Cheeky Fictions: Laughter and the Postcolonial

Cheeky Fictions: Laughter and the Postcolonial

Cheeky Fictions: Laughter and the Postcolonial

Cheeky Fictions: Laughter and the Postcolonial

Synopsis

Humour is a key feature, laughter a central element, disrespect a vital textual strategy of postcolonial transcultural practice. Devices such as irony, parody, and subversion, can be subsumed under an interventionist stance and have accordingly received some critical attention. But literary and cultural postcolonial criticism has been marked by a restraint verging on the pious towards the wider significance and functions of laughter. This collection transcends such orthodoxies: laughter can constitute an intervention - but it can also function otherwise. The essays collected here take an interest in the strategic use of what can loosely be termed laughter - in all its manifestations. Examining postcolonial transcultural practice from a range of disciplinary and methodological perspectives, this study seeks to analyse laughter and the postcolonial in their complexity. For the first time, then, this collection gathers a group of international specialists in postcolonial transcultural studies to analyse the functions of laughter, the comic and humour in a wide range of cultural texts. Contributors work on texts from Africa, Asia, Australia, North America, the Caribbean, and Britain, reading work by authors such as Zakes Mda, Timothy Mo, VS Naipaul, and Zadie Smith. This interdisciplinary collection is a contribution to both, postcolonial studies and humour theory.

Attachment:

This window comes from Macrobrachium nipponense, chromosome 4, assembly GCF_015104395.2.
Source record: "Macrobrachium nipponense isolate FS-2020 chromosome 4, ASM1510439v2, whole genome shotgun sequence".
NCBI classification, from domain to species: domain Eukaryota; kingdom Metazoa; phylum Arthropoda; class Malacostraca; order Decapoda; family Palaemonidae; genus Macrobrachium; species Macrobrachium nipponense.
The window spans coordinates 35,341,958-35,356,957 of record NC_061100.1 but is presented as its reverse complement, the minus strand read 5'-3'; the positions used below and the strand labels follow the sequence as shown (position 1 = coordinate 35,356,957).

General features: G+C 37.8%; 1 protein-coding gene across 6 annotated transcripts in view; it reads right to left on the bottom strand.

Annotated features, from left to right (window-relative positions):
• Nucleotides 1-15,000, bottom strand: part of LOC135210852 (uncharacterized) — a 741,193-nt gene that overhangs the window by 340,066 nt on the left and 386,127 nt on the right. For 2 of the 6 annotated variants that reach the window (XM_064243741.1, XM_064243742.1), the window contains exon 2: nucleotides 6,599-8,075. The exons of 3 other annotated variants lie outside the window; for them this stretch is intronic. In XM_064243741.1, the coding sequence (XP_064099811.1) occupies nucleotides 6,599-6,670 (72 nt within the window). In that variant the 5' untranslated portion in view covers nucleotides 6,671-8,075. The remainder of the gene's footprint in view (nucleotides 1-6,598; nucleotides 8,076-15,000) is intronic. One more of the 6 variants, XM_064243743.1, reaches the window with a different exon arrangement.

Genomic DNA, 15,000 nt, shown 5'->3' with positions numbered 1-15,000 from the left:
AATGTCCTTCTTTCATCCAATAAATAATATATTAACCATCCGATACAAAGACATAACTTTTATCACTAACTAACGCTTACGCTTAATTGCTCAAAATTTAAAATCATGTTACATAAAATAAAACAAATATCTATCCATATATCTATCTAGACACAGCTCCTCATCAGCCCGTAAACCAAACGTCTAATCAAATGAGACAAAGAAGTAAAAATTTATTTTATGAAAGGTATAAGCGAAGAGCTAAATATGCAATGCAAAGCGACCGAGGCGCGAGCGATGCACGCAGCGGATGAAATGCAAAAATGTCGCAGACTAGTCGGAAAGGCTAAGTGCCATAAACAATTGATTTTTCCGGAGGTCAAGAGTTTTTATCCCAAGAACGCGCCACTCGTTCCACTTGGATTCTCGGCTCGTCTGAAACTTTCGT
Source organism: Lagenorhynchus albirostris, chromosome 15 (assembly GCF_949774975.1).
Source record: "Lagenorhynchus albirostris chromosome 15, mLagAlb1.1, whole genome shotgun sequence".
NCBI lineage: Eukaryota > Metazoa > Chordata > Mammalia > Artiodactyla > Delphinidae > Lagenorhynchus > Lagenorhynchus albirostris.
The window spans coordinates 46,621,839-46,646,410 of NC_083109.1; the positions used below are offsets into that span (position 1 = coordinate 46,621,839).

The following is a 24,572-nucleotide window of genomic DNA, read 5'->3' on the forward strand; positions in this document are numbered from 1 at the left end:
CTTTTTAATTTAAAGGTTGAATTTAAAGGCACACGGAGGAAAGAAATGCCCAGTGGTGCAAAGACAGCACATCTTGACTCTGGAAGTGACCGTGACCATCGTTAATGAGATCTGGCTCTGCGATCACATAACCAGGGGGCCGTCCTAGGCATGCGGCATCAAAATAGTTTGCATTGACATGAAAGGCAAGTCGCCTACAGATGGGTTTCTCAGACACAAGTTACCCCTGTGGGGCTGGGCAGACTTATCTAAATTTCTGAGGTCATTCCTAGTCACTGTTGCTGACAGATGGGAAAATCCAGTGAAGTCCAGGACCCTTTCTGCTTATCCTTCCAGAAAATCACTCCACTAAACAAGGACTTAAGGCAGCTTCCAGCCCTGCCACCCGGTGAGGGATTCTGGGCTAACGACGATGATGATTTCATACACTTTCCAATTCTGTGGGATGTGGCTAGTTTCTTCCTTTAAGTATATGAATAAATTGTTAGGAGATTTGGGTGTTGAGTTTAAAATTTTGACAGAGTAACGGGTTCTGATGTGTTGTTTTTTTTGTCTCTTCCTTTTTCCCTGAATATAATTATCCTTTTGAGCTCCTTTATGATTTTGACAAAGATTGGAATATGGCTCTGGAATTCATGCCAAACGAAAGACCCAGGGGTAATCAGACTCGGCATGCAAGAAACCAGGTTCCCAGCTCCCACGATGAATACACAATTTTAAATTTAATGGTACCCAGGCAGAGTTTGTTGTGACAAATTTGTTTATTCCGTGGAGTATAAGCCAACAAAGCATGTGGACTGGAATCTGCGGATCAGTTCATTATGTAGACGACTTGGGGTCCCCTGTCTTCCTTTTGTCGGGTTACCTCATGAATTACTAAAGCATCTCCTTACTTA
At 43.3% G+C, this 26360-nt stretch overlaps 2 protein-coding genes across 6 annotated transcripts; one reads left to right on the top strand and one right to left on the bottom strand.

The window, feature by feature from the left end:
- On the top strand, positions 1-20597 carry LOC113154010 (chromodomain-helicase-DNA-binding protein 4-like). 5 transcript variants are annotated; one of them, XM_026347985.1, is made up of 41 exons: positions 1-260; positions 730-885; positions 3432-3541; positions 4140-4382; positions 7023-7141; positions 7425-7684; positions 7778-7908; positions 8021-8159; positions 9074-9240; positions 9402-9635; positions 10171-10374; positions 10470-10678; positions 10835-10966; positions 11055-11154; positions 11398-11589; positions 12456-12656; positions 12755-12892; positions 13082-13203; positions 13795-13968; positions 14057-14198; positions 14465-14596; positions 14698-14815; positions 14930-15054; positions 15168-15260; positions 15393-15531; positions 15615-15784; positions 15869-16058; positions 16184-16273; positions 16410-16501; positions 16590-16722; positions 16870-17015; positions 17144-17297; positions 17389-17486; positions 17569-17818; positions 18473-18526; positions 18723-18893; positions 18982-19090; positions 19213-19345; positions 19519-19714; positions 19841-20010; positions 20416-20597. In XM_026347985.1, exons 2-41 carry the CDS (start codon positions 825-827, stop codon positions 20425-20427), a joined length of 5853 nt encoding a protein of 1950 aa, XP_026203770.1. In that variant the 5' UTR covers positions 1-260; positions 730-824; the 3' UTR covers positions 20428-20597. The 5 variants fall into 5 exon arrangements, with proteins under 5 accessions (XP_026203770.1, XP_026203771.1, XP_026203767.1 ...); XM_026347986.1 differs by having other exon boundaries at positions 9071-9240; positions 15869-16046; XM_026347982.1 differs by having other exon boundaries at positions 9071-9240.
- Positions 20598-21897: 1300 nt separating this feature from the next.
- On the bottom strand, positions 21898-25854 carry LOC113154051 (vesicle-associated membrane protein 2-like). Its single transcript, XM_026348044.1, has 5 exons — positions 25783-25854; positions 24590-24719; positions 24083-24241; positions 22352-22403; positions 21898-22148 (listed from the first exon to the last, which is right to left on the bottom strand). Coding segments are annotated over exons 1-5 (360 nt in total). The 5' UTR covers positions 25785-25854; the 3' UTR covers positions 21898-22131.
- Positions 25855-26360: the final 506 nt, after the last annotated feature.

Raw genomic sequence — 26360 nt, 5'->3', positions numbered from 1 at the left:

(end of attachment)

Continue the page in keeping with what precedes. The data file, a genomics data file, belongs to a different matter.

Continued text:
Excerpt

Susanne Reichl and Mark Stein

I must warn you, reader, that it is not the purpose of this book to make you
laugh. As you know, nothing kills the laugh quicker than to explain a joke. I
intend to explain all jokes, and the proper and logical outcome will be, not only
that you will not laugh now, but that you will never laugh again. So prepare for
the descending gloom.

– Eastman (1937)

Laughter itself cannot be rationally located; its ridicula, too, resist the grip of
those categories which presuppose meaning.

– Köhler (1997, our translation)

From V.S. Naipaul to Meera Syal, from Mordecai Richler to Zakes Mda: laughter is a central element, humour a key feature, disrespect a vital textual strategy of postcolonial cultural practice. Samuel Selvon’s subtle comedy, Salman Rushdie’s hilarious verbal exploits, Zadie Smith’s multicultural ‘lip’: by different means and to various ends they all provoke laughter. Although the humorous qualities of many postcolonial texts are not to be doubted, so far no sustained attempt to analyse these features and their significance has been undertaken. Opening up further this wide and promising field of research is the remit of this collection of essays.

This book brings together essays commissioned from an international group of specialists in postcolonial studies, whose analyses of anglophone postcolonial cultural production raise questions about the strategic use of what can loosely be termed ‘laughter’ – in all its manifestations. Here, laughter is not considered a cultural attribute of a specific postcolonial space or a marker of an inherent Otherness; laughter is rather considered a device . . .

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